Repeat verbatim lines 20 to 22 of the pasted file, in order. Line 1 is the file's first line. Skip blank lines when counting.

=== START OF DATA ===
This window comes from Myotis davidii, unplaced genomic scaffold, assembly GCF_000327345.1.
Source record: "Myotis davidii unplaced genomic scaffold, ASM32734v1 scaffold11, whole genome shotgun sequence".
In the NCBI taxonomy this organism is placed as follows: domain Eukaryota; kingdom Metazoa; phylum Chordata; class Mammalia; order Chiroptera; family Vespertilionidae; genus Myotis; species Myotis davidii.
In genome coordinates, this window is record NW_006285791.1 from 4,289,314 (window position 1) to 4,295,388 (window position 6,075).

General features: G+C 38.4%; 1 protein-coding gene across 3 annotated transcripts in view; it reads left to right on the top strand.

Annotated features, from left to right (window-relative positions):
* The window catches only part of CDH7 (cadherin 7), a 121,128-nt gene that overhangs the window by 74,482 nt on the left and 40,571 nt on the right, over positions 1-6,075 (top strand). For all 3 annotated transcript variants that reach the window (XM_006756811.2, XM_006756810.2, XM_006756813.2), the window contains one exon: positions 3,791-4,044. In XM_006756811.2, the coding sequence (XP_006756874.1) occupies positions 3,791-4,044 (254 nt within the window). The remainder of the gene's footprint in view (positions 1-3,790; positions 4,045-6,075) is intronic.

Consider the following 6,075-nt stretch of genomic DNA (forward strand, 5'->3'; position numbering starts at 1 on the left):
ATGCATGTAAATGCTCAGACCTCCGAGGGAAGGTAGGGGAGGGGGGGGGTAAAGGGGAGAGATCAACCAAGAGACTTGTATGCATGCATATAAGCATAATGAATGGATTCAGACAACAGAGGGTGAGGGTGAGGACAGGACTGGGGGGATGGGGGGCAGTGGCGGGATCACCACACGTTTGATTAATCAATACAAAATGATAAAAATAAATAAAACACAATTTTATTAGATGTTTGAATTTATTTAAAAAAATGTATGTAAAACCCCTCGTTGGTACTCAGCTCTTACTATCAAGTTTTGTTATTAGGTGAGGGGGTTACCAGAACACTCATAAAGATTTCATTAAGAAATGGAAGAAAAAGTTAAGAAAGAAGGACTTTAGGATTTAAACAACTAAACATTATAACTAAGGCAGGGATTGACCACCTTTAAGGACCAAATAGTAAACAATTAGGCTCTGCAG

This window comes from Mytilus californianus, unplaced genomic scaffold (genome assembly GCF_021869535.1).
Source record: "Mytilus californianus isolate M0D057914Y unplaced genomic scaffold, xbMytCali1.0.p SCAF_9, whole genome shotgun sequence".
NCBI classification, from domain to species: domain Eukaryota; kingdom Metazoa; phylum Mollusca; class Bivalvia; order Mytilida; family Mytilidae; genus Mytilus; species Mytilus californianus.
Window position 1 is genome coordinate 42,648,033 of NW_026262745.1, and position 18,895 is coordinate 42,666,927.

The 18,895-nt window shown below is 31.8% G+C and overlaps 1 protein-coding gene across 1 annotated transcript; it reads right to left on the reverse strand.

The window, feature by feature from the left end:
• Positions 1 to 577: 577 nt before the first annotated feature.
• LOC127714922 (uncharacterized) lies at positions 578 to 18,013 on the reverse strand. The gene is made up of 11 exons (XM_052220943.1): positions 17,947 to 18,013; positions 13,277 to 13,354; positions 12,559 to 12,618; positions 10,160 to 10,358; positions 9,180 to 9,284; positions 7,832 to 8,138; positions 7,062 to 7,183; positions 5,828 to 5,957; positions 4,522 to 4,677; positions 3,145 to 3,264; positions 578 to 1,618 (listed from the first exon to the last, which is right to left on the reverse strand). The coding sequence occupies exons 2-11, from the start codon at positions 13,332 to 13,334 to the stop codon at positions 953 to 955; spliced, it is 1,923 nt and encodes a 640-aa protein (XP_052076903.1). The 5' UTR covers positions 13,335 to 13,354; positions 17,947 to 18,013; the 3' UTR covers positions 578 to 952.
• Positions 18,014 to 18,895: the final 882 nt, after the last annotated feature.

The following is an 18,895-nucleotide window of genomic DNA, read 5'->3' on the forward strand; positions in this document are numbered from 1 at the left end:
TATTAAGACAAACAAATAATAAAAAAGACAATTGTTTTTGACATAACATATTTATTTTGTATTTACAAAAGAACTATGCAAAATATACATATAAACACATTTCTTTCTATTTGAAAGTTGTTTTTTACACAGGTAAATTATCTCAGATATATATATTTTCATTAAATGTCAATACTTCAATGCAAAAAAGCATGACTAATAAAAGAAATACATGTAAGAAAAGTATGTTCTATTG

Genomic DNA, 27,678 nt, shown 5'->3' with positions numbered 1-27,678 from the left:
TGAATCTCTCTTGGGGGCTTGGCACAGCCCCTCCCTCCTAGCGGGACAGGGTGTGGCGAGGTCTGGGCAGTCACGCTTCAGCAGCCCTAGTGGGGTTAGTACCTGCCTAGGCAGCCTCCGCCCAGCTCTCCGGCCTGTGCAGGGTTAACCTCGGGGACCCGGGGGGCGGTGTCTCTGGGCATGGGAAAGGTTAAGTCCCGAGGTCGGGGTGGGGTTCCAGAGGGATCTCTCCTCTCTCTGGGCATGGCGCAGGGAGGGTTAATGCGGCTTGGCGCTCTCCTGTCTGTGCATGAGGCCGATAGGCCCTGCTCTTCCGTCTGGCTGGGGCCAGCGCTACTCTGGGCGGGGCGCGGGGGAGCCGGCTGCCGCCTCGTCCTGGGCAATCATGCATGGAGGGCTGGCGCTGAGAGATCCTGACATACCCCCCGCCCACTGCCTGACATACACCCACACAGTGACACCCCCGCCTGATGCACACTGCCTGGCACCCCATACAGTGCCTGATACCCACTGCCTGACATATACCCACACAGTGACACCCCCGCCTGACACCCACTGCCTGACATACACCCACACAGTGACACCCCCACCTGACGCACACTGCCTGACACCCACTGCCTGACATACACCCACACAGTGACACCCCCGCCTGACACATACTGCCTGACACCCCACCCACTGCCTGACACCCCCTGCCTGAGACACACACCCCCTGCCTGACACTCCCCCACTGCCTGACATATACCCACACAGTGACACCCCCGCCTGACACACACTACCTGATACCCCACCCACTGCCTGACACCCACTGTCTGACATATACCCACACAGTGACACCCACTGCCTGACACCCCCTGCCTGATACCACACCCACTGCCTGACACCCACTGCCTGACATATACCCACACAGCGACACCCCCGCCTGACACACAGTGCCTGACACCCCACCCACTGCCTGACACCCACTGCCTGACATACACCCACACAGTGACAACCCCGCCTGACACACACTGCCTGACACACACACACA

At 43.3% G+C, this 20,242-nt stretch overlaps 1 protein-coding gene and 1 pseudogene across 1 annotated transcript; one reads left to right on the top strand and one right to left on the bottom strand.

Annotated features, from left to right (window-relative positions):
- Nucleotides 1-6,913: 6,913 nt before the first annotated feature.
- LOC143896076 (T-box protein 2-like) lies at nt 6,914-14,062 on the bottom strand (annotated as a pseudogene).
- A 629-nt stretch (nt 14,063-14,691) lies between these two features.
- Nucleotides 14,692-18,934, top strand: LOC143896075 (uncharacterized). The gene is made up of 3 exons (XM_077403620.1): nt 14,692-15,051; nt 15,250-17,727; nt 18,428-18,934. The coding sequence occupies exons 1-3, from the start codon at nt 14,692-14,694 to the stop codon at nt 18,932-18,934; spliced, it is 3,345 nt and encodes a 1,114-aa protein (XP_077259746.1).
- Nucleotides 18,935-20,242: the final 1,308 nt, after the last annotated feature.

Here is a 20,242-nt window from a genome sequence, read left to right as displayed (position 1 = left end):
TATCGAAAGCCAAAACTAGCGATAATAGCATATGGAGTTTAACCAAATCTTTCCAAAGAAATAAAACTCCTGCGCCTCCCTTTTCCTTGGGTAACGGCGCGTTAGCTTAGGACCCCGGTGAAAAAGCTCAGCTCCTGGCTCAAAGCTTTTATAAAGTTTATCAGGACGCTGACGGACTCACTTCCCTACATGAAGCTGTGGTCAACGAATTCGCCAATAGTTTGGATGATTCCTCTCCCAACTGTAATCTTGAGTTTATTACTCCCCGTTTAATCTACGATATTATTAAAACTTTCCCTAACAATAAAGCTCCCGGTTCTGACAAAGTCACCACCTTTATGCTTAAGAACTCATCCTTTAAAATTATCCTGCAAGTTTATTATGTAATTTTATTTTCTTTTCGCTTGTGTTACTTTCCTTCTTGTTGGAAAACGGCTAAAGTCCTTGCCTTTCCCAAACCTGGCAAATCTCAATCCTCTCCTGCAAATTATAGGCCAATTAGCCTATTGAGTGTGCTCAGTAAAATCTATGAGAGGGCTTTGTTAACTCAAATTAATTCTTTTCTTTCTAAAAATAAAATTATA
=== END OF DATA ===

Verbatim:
TATTAAGACAAACAAATAATAAAAAAGACAATTGTTTTTGACATAACATATTTATTTTGTATTTACAAAAGAACTATGCAAAATATACATATAAACACATTTCTTTCTATTTGAAAGTTGTTTTTTACACAGGTAAATTATCTCAGATATATATATTTTCATTAAATGTCAATACTTCAATGCAAAAAAGCATGACTAATAAAAGAAATACATGTAAGAAAAGTATGTTCTATTG

Genomic DNA, 27,678 nt, shown 5'->3' with positions numbered 1-27,678 from the left:
TGAATCTCTCTTGGGGGCTTGGCACAGCCCCTCCCTCCTAGCGGGACAGGGTGTGGCGAGGTCTGGGCAGTCACGCTTCAGCAGCCCTAGTGGGGTTAGTACCTGCCTAGGCAGCCTCCGCCCAGCTCTCCGGCCTGTGCAGGGTTAACCTCGGGGACCCGGGGGGCGGTGTCTCTGGGCATGGGAAAGGTTAAGTCCCGAGGTCGGGGTGGGGTTCCAGAGGGATCTCTCCTCTCTCTGGGCATGGCGCAGGGAGGGTTAATGCGGCTTGGCGCTCTCCTGTCTGTGCATGAGGCCGATAGGCCCTGCTCTTCCGTCTGGCTGGGGCCAGCGCTACTCTGGGCGGGGCGCGGGGGAGCCGGCTGCCGCCTCGTCCTGGGCAATCATGCATGGAGGGCTGGCGCTGAGAGATCCTGACATACCCCCCGCCCACTGCCTGACATACACCCACACAGTGACACCCCCGCCTGATGCACACTGCCTGGCACCCCATACAGTGCCTGATACCCACTGCCTGACATATACCCACACAGTGACACCCCCGCCTGACACCCACTGCCTGACATACACCCACACAGTGACACCCCCACCTGACGCACACTGCCTGACACCCACTGCCTGACATACACCCACACAGTGACACCCCCGCCTGACACATACTGCCTGACACCCCACCCACTGCCTGACACCCCCTGCCTGAGACACACACCCCCTGCCTGACACTCCCCCACTGCCTGACATATACCCACACAGTGACACCCCCGCCTGACACACACTACCTGATACCCCACCCACTGCCTGACACCCACTGTCTGACATATACCCACACAGTGACACCCACTGCCTGACACCCCCTGCCTGATACCACACCCACTGCCTGACACCCACTGCCTGACATATACCCACACAGCGACACCCCCGCCTGACACACAGTGCCTGACACCCCACCCACTGCCTGACACCCACTGCCTGACATACACCCACACAGTGACAACCCCGCCTGACACACACTGCCTGACACACACACACA